Asked about the complaints by the Ryans and others about nursing shortages and unsanitary conditions, Dr. Lucille Beck, the VA's chief consultant for rehabilitation services, said she could not address specific cases. But, she said, "In today's hospital system, every institution faces shortages. Every hospital is looking at how do we deal with that."

Scott Ritter points out the obvious, which is deeply unserious of him. Excerpt:

Iraq has become a prestige destination for every aspiring journalist or struggling anchor, determined to get “the big story.” The most recent manifestation of this syndrome is CBS News anchor Katie Couric, who earlier this week traveled to Iraq because she was (in her own words), “Curious about very basic questions regarding living conditions, about how much fear there is in the street, about how the soldiers really are doing.” That the situation in Iraq has been boiled down to these three big, burning issues (living conditions, fear in the streets, and how the troops are really doing), and that CBS is sending their multi-million-dollar investment to investigate, speaks volumes about the truly degenerate state of American journalism today.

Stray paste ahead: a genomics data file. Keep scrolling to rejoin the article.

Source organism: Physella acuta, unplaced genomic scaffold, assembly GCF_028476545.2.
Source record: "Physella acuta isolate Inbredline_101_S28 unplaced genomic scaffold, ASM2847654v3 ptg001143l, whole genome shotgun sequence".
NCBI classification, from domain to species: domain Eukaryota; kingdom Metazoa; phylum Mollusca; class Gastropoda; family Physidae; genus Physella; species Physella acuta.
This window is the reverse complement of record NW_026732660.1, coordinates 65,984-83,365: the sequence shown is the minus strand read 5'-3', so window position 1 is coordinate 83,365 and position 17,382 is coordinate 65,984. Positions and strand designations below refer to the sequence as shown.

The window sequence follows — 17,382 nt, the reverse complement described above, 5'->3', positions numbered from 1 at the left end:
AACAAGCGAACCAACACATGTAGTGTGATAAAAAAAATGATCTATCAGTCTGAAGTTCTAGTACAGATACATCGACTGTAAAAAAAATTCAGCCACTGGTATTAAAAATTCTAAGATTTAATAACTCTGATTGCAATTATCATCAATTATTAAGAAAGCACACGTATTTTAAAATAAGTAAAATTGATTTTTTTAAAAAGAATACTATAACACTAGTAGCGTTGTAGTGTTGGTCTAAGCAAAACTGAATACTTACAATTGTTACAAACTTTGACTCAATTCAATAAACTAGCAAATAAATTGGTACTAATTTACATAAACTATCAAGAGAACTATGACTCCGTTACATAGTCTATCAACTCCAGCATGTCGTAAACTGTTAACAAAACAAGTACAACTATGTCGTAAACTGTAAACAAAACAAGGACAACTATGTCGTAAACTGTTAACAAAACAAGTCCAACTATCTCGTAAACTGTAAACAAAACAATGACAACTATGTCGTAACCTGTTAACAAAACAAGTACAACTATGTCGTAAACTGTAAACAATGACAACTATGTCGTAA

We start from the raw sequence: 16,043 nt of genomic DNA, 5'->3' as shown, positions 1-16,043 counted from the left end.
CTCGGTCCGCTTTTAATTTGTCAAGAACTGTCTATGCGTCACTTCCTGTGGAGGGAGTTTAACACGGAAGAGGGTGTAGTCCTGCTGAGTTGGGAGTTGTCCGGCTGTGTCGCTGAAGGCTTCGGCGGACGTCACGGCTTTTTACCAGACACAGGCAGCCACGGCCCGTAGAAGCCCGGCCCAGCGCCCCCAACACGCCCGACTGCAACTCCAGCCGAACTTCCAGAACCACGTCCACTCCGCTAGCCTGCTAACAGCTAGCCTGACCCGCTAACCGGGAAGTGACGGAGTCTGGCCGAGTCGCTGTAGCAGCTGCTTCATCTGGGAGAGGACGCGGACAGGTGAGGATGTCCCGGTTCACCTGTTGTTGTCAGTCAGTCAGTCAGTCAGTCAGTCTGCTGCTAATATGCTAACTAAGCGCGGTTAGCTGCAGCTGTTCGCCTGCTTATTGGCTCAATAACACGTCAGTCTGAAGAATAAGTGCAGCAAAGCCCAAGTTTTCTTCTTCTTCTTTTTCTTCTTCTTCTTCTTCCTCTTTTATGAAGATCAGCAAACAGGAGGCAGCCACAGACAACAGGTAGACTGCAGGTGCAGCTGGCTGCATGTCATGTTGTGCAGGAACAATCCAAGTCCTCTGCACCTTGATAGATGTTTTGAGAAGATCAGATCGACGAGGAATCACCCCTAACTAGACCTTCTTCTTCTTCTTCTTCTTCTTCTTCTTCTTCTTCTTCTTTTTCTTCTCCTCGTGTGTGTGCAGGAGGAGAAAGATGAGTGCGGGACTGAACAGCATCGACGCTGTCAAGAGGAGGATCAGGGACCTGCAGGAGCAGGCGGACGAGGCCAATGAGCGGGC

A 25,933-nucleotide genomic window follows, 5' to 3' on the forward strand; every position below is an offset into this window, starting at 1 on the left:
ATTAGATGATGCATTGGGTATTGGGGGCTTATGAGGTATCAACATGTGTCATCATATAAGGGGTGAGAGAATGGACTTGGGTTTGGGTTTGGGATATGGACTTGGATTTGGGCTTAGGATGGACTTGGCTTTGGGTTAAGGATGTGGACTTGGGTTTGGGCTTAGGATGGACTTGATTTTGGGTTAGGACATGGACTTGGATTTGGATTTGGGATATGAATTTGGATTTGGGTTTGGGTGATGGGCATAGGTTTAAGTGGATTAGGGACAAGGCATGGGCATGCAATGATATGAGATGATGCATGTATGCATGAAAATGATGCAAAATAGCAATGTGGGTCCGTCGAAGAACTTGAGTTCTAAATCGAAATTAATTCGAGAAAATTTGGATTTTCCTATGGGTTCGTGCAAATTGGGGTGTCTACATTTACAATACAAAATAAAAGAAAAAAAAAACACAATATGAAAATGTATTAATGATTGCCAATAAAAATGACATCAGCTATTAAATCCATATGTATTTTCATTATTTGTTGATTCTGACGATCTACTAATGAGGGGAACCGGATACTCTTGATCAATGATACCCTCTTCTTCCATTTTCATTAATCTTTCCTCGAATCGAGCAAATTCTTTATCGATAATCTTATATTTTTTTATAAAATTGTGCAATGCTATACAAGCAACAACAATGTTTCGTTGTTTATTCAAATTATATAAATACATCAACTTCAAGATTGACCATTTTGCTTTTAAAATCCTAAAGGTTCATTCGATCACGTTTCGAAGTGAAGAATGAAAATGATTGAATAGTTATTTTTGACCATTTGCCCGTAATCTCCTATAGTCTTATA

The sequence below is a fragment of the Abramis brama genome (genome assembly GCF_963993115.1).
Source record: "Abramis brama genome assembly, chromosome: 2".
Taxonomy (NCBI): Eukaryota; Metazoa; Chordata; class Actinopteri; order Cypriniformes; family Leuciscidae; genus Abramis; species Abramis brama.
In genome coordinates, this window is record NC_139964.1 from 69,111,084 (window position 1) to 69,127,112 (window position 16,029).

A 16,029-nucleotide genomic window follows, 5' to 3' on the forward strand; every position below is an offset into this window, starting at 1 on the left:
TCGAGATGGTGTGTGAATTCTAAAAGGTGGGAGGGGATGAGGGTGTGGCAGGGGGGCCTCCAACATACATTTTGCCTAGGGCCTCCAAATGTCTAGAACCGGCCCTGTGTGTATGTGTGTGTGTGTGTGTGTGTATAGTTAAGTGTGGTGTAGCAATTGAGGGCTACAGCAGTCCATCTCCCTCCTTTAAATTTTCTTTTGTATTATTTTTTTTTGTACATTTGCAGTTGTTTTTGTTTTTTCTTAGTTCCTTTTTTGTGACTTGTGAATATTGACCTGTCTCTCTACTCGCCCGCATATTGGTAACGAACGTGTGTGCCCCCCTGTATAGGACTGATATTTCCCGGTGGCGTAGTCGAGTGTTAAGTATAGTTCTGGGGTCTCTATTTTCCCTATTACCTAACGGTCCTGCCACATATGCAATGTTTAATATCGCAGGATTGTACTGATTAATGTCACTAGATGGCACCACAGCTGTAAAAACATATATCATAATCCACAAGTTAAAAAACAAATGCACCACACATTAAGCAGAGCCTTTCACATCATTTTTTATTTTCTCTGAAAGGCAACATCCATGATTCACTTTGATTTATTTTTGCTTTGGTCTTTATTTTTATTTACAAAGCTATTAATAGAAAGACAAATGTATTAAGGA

The real big three she should be addressing are “Why do Americans keep dying?” “Who is killing them?” and “Why?” Of course, answering these questions would undermine the very fantasy world Couric is being sent to cover, one where Americans are doing good deeds in the name of peace and justice for downtrodden Iraqis. Couric’s jaunt is fraud on a massive scale. Ironically, she herself acknowledged this when she admitted that her upbeat reports from Iraq were reflective of what the U.S. military wanted her to see, and not honest “reporting” on her part.

If Couric and her ilk won’t answer these questions, I will. “Why do Americans keep dying?” Simple: Because we are in Iraq. We don’t belong there. Our presence is derived from our own violation of law, not someone else’s, and as such any effort to sustain our presence is tainted by this same foundation of illegitimacy. In short, Americans will keep dying in Iraq as long as we remain in Iraq. If Katie wanted to really get to the bottom of this story, she could venture out on her own to any one of the villages and towns where Americans have been killed recently. Of course, she would probably end up dead herself, which would defeat the purpose of trying to report the story.